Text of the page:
SENIOR ADMINISTRATION OFFICIAL: We’re beginning tomorrow, Ali.
QUESTION: But already there’ve been three rounds in Geneva, too.
SENIOR ADMINISTRATION OFFICIAL: But the three rounds in Geneva --
QUESTION: With that in mind, I mean, how far along down the line do you think --
SENIOR ADMINISTRATION OFFICIAL: Well, I think the JPOA sets out in broad terms what needs to be addressed in a comprehensive agreement, so that’s good. So we’re not starting from ground zero. And I think one of the very important parts of the JPOA is it both dealt with a first step – things that Iran could do to, as you know, stop all 20-percent enrichment, make some changes in some of its facilities, stop the advance of their program, in ways that created space for the comprehensive negotiation. But it also sets out in broad terms what we seek to accomplish – what Iran seeks to accomplish, what we seek to accomplish in a comprehensive agreement.
And if you look at both the first two paragraphs of the JPOA and the last page, which lists what should be addressed in a comprehensive agreement, we have the beginning of a framework. We – not all of it, but the beginnings of one. We have had expert level meetings among the P5+1 and the EU in advance of today to begin to lay out all of the pieces that we think need to be addressed to make sure that we come into this and try to put – set the table. Put everything down. We don’t have any interest in having surprises. We want to be transparent about our interests, and what we hope can get achieved, and I’m sure the same will be true of Iran.
MODERATOR: Yes, Michael Adler. Go ahead.
QUESTION: Kind of a – two follow-ups. One, it sounded from your opening comments that you were gearing us up for a one-year rather than a six-month period.
SENIOR ADMINISTRATION OFFICIAL: Really.
QUESTION: And then you, of course, shot that down --
QUESTION: -- (inaudible) question. But should we be looking towards one-year or a six-month period realistically?
SENIOR ADMINISTRATION OFFICIAL: No, I think we should be looking at the six-month framework. Quite frankly, I want to keep the pressure on ourselves to get this done. And as I said, as time goes on, it doesn’t necessarily improve the likelihood of getting to an agreement. And I think we all need to go to work. We all need to try to do this in an intense and deliberate way, and give it everything we’ve got.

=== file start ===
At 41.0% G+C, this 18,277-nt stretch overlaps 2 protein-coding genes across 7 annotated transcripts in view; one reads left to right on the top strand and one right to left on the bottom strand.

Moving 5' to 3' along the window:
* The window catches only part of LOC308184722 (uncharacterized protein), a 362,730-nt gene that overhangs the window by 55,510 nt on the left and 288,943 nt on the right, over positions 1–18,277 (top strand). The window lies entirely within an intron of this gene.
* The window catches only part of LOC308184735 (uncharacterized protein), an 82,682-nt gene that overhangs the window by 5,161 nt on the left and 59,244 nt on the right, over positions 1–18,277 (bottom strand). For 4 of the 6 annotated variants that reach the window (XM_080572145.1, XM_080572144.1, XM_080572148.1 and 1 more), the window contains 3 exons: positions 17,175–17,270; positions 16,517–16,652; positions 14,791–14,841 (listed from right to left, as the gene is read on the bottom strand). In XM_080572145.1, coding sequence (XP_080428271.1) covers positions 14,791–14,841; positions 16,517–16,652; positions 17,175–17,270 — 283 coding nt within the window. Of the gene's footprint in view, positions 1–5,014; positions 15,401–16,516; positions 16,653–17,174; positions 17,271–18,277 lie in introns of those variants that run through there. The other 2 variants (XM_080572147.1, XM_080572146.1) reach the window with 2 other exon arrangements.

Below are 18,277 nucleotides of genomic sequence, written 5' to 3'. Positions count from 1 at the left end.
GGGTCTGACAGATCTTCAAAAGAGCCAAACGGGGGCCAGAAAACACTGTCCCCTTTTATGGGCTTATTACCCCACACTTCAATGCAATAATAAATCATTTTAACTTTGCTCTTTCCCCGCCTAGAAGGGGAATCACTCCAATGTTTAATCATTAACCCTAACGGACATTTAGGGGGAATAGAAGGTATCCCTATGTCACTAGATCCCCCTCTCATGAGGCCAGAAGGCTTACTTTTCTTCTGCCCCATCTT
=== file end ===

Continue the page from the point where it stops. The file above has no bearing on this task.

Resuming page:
MODERATOR: And you had a follow-up, right? Yeah.
QUESTION: Yeah, which is that before the interim agreement parts began, there was a lot of bilateral consultation between the United States and Iran. Has there been the same level of bilateral preparation for this round or not?
SENIOR ADMINISTRATION OFFICIAL: What we did to – in the first step, as you all know, there was a behind-the-scenes, shall we say, bilateral track that went on for some time and then was folded into the P5+1 negotiations. This time we’re not repeating that process. Everything is open and transparent in the P5+1. I would imagine that all of us, each of us, will have bilateral contacts. Since the JPOA, since Foreign Minister Zarif and Secretary Kerry met, since we had our bilateral track, things have changed. You all know that Secretary Kerry met again with Foreign Minister Zarif in Munich. You know that the President of the United States called President Rouhani. We all, when we need to solve problems, email with the Iranians. My colleagues up here who work on the sanctions tracks have to work out tremendous number of details to do the repatriation of funds, to set up the humanitarian channel, and to do so they have to email with their Iranian colleagues.
So we’re in a very different circumstance and a very different world. If we have a concern, an issue, I know who I can contact to try to sort through that. So it’s a different time. Cathy Ashton will be at the center of this, the High Representative of the European Union, and we’ll coordinate this effort and be a major interlocutor in this process; along with Helga Schmidt, her deputy; with Abbas Araqchi; and then all of the political directors who will be part of this process on a regular basis, as will our experts.
MODERATOR: Yes. Go ahead.
QUESTION: Al Pessin from Voice of America. What would you like to see the timing and pace of these talks be? And do you expect to have any substantive talks this week, and if so what do you think you ought to start on?
SENIOR ADMINISTRATION OFFICIAL: Oh, I’m sure we’ll have substantive talks this week. We will try to lay out and I’m sure Iran will lay out all of the things that they want to make sure get resolved through a comprehensive agreement. We’re basically setting the table for the negotiations. And I’ll probably have more to tell you about that as the week goes on.
I think that you all probably know that Lady Ashton’s having dinner with Foreign Minister Zarif, which is her usual pattern. And then we will start with Iran in a plenary – Foreign Zarif and Lady Ashton and the political director and the Iranian delegation at about 11 tomorrow morning at the UN, which I think you’re all well aware of. Then we will be having, I’m sure, very substantive conversations at the political director level, coordinated by Helga Schmidt and Abbas Araqchi.
QUESTION: And the timing that you’d like to see and the issues you’d like to --
SENIOR ADMINISTRATION OFFICIAL: I think we have to have a very intense and intensive process to achieve a comprehensive agreement on the timetable that we’ve been discussing here tonight, and it’s going to take a lot of hard work by an awful lot of people.
MODERATOR: Yes, this woman right behind you, and then I’ll come up to you. Sorry.